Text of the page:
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 Friday, February 10, 2006

HAMAS Has a Friend in Russian President Putin

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Vladimir Putin, President of Russia, yesterday said he would invite leaders of Hamas, the victorious Islamist party in last month's Palestinian elections, to Moscow to discuss the Middle East peace process.

Mr. Putin has decided to pull away from agreed US and European policy to isolate HAMAS.

By extending the invitation, Russia has become the first member of the international Quartet, sponsors of the "roadmap" peace plan, to openly engage with the Islamist group.

The US and EU have said that they will not deal with Hamas until it renounces violence and recognises Israel.

The UN has also called on the Islamist movement to lay down its arms.

But Hamas has said it would not be pressed into recognising Israel, in spite of threats to cut international aid to the Palestinians.

On a visit to Madrid, Mr Putin said:

"We need to recognise that Hamas has come to power as a result of a legitimate election and we need to respect the will of the Palestinian people.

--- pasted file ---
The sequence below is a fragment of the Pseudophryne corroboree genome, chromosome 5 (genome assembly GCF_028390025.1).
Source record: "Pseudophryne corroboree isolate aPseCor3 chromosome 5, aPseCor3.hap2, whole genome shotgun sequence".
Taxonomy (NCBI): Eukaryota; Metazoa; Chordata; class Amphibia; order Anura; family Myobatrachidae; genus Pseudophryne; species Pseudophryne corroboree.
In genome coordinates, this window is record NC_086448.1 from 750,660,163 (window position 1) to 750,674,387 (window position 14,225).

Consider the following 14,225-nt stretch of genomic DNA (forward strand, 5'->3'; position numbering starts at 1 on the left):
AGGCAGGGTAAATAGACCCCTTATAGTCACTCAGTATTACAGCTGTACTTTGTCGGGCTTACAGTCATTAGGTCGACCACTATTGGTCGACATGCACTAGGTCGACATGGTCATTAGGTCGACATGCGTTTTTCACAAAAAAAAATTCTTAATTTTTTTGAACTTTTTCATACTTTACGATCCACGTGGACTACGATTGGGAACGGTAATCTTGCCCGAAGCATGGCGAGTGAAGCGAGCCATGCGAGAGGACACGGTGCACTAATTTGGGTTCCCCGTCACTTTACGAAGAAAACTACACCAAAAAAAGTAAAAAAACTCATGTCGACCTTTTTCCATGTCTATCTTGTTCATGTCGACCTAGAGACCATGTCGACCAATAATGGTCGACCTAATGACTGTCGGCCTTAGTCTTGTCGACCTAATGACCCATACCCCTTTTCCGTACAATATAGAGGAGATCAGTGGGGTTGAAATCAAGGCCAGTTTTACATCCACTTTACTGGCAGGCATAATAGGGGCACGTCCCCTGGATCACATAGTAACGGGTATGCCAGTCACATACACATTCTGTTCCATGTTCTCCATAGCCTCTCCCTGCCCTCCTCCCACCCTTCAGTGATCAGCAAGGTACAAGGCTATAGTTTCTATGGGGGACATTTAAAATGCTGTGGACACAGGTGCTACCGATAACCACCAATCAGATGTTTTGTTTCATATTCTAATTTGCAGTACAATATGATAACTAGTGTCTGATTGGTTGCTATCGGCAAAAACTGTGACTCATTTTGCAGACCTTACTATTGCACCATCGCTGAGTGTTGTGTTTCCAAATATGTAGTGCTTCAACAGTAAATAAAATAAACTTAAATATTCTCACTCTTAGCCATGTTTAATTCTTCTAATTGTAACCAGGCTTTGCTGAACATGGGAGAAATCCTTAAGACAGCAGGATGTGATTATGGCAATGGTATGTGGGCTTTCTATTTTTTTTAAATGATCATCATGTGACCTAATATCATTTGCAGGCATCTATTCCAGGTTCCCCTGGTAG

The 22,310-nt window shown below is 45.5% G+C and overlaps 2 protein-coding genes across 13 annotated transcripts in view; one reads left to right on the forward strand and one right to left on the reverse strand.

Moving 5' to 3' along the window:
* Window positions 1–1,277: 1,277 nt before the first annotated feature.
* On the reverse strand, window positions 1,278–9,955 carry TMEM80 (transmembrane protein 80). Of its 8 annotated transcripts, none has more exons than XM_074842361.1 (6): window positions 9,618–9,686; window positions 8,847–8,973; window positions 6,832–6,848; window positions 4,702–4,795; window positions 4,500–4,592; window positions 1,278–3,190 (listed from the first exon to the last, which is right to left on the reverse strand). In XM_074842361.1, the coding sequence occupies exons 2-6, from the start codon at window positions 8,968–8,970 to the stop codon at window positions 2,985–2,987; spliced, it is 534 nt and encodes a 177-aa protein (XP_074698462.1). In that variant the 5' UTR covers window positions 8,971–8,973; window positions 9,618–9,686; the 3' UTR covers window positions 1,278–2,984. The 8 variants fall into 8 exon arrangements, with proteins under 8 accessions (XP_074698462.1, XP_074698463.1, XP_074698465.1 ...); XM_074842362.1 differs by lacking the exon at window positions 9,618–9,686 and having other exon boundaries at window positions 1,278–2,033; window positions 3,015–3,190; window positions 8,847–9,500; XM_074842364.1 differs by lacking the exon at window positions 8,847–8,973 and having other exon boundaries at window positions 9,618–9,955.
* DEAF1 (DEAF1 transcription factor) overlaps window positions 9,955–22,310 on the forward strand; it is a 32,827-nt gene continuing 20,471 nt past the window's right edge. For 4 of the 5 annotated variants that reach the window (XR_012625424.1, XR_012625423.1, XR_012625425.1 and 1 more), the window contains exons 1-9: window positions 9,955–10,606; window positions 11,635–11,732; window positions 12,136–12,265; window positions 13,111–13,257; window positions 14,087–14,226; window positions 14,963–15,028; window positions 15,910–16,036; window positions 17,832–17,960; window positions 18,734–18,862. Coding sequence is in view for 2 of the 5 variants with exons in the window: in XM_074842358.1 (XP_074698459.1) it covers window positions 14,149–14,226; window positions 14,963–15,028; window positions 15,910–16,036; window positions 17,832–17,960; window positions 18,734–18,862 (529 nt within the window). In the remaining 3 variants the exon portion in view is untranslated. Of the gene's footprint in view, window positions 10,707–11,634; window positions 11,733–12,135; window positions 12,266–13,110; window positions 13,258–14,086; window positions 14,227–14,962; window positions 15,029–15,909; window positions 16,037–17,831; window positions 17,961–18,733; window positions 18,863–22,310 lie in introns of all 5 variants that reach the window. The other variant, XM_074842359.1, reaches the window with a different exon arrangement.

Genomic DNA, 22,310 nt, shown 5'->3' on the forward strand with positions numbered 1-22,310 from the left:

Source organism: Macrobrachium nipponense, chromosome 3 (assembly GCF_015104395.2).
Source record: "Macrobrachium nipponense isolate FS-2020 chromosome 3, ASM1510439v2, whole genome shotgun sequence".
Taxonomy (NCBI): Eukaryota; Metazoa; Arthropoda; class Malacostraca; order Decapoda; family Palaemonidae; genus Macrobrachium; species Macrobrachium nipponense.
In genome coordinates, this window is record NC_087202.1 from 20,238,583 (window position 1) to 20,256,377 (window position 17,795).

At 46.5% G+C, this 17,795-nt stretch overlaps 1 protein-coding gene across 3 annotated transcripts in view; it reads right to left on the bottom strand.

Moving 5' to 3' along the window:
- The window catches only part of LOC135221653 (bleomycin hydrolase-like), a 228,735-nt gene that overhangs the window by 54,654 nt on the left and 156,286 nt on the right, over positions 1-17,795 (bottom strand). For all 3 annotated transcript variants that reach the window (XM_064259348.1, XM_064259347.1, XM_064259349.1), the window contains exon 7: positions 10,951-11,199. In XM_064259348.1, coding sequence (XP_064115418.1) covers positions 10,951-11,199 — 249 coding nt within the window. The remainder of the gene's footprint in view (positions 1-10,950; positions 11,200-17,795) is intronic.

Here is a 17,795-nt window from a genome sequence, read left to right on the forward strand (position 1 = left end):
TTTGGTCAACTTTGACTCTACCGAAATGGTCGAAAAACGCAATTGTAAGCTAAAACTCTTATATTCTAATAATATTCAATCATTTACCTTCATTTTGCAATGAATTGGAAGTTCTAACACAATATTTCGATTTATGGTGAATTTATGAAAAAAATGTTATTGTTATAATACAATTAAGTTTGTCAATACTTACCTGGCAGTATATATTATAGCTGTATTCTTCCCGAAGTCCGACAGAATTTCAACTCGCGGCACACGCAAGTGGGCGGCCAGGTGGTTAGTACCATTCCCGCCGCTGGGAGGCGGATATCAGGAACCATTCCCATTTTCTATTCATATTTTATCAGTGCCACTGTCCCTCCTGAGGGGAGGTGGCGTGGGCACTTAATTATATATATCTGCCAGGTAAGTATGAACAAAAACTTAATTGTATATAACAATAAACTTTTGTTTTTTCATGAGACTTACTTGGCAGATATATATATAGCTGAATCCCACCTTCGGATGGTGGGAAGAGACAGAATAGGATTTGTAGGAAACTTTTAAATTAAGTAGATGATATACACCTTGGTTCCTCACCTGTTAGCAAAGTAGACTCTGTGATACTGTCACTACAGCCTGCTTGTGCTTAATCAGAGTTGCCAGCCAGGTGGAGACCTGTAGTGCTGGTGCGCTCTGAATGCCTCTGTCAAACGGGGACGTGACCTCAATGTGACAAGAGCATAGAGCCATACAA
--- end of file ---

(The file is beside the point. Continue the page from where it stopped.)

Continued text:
To burn bridges would be the simplest action, but it lacks perspective.

Preserving our contacts with Hamas, we are willing in the near future to invite the authorities of Hamas to Moscow to carry out talks "

Mr Putin did not specify a date for the meeting but a trip to Moscow would be a diplomatic coup for Hamas leaders, who have so far not been welcome outside the Arab and Islamic world.

It was not the first time he had voiced such an opinion. In a news conference late last month, after the Palestinian elections, he said Russia had "never regarded Hamas as a terrorist organization," and did NOT rule out financial aid for a Hamas-led government.

Ismail Haniya, one of the movement's leaders in Gaza who was elected to parliament last month, said yesterday: "If we receive an official invitation to visit Russia, we will visit Russia."

The Palestinian National Authority approves of Russia's plans to invite the leadership of the radical Islamic group Hamas, recently elected to the Palestinian parliament, to Moscow, a PNA diplomat said Thursday.

"We hail steps seeking to settle the situation in the region, which will finally lead to peace and the establishment of an independent state with the capital in Jerusalem and borders of 1967," an advisor of the PNA embassy in Moscow said. Read here for more

Israeli officials in Jerusalem expressed their shock Thursday evening following Russian President Vladimir Putin's invitation to Hamas leaders to visit Moscow.

The officials made it clear that Putin's remarks contradict the Quartet's stance.

They added that the Putin's statement Russia does not consider Hamas a terror group contradicts the outlook of the entire international community. Read here for more

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